The Greatest Ships - Page 6




 
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June 16th, 2005  
Charge 7
 
 
Uh yeah, I'm quite aware that submarines are boats and not ships. However, this site has many members who may not know that which was part of my reason for wishing them to not be included in this discussion. The other part being how they are used.
July 21st, 2005  
Pvt.Joker
 
AKAGI

The Akagi was a Japanese aircraft carrier that took part in the Battle of Pearl Harbor. It was destroyed on 5 June 1942 by planes of the US Navy during the Battle of Midway.

Akagi, a 34,364-ton aircraft carrier, was built at Kure, Japan. Begun as a battle cruiser, she was completed as one of Japan's first two large aircraft carriers in March 1927. Massively reconstructed in 1935-1938 to include an unusual port-side island and a full length flight deck, she was active off China during the next few years, and was flagship for the attack on Pearl Harbor in December 1941.

She also led other carriers on raids through the East Indies and the Indian Ocean, sinking the British carrier Hermes, driving the Allies out of Java and Sumatra and even getting to Darwin in Northern Australia.

She subsequently took part in carrier raids into the Indian Ocean area and was flagship of the carrier striking force during the Battle of Midway. On 4 June 1942, while operating northward of Midway, Akagi was hit by dive bombers from USS Enterprise and set afire. Damage control efforts were unsuccessful, and she was scuttled by Japanese destroyer torpedoes early the following day.

July 21st, 2005  
LeEnfield
 
 
I think that HMS Victory should be up there amongst all these famous ships, she can still be seen in Portsmouth Dockyard and is still listed as an operational ship some 245 years after her keel was laid. The ship is still used for Court Martials and Banquets and is kept in perfect condition. This ship has seen more battles and history than anything else afloat.
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September 12th, 2005  
mmarsh
 
 
USS Monitor/CSA Virginia. The first ironclads used in combat.
September 12th, 2005  
Charge 7
 
 
To be precise, the first ironclads to fight each other.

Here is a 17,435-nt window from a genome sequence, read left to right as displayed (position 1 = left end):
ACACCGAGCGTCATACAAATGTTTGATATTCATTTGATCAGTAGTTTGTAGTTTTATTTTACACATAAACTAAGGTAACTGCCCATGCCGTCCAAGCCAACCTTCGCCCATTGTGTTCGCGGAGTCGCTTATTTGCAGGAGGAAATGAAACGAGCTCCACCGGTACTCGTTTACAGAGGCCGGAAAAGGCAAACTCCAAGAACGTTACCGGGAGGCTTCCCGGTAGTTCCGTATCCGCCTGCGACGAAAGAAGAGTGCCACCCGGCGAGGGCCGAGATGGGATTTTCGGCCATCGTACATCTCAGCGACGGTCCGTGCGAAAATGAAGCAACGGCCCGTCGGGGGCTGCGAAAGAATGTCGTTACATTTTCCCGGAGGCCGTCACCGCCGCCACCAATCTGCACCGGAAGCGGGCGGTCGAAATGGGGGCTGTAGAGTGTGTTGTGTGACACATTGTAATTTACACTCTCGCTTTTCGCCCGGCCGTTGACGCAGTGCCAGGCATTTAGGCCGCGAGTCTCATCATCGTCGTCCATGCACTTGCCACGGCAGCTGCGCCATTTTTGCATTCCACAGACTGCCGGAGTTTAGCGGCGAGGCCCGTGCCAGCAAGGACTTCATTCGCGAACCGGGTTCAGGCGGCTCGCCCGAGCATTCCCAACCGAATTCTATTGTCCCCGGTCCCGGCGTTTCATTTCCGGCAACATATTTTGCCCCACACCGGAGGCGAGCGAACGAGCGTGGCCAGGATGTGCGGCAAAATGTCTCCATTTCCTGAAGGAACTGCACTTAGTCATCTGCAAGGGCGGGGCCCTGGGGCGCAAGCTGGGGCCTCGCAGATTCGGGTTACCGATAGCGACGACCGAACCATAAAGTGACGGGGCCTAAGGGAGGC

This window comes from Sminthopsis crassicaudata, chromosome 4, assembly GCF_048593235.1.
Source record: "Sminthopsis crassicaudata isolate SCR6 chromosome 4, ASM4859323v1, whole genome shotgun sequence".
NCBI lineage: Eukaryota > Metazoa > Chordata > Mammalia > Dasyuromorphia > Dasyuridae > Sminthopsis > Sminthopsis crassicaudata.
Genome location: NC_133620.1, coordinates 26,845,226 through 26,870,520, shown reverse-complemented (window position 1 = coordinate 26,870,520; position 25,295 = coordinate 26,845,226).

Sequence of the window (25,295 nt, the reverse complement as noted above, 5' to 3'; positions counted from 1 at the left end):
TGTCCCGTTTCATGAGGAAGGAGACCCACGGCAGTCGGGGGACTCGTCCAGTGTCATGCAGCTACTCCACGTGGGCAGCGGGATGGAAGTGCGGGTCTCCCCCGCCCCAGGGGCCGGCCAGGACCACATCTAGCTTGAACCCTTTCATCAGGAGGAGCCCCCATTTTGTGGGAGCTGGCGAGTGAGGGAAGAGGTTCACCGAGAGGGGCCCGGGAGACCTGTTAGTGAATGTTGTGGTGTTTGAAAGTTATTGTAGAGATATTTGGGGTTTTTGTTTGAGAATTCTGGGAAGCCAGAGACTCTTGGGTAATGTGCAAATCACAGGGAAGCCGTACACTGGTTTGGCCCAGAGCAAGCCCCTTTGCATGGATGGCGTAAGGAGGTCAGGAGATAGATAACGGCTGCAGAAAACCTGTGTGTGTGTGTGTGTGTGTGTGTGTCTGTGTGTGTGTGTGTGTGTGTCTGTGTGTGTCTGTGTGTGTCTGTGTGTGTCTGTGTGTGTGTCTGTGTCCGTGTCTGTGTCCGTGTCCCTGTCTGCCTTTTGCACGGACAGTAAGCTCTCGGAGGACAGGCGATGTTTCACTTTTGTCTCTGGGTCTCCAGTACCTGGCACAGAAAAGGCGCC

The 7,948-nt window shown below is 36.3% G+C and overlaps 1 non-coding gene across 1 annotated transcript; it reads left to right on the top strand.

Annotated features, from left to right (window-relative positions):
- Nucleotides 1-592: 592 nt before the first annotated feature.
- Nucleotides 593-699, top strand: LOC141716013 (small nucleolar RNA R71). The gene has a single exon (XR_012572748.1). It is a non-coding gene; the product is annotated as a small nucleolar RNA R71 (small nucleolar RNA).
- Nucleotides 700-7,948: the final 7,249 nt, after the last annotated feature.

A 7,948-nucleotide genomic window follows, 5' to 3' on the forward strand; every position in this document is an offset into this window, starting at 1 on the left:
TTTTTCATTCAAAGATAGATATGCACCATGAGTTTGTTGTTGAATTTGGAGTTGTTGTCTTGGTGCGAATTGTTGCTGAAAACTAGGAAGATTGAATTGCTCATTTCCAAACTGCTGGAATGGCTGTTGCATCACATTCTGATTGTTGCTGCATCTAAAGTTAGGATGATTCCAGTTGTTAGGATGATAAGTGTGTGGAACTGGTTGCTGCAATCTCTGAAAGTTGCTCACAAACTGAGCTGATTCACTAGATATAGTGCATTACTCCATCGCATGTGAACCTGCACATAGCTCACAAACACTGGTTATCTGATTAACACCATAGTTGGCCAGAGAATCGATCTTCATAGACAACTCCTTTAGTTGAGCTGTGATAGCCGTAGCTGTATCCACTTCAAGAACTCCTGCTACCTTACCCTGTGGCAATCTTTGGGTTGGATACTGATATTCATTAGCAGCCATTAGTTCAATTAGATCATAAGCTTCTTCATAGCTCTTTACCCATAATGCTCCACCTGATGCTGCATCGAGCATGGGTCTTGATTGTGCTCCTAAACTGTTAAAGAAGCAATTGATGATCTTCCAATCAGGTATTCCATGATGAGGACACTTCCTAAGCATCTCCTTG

The first ironclads used in combat were in the Crimean War though they were used essentially as floating batteries firing against land fortifications.

Good choices, certainly. USS Monitor is in my list if you read my initial post that started this thread - though for a different reason. Your reason is, of course, equally auspicious.
September 13th, 2005  
LeEnfield
 
 
[img][/img]http://<br /> <br /> <br /> HMS W...<br /> <br />
September 13th, 2005  
Charge 7
 
 
I remember HMS Warrior, LeEnfield. Thanks for all the great detailed information on her. Unfortunately, your image isn't showing up. I hope you can fix that.
September 14th, 2005  
KC72
 
 


HMS Warrior
September 14th, 2005  
redcoat
 
 
HMS Warrior is not an 'Ironclad', that is a wooden ship clad in iron. She is in fact, the first iron hulled warship.

HMS Warrior is seen by many as being the greatest single advance in warship design in the history of naval warfare.

With her launching the age of the wooden warship came to an end.
September 15th, 2005  
godofthunder9010
 
 
Quote:
Originally Posted by redcoat
HMS Warrior is not an 'Ironclad', that is a wooden ship clad in iron. She is in fact, the first iron hulled warship.

HMS Warrior is seen by many as being the greatest single advance in warship design in the history of naval warfare.

With her launching the age of the wooden warship came to an end.
Some would disagree with the HMS Warrior as "the greatest single advance ..." in favor of the HMS Dreadnaught, but isn't it interesting that they're both Brittish? BTW, if my memory serves the CSS Virginia was the same sort as the HMS Warrior: A wooden battleship hulled with iron. So was the USS Monitor the first all steel/iron battleship or does that honor belong to another ship out there somewhere?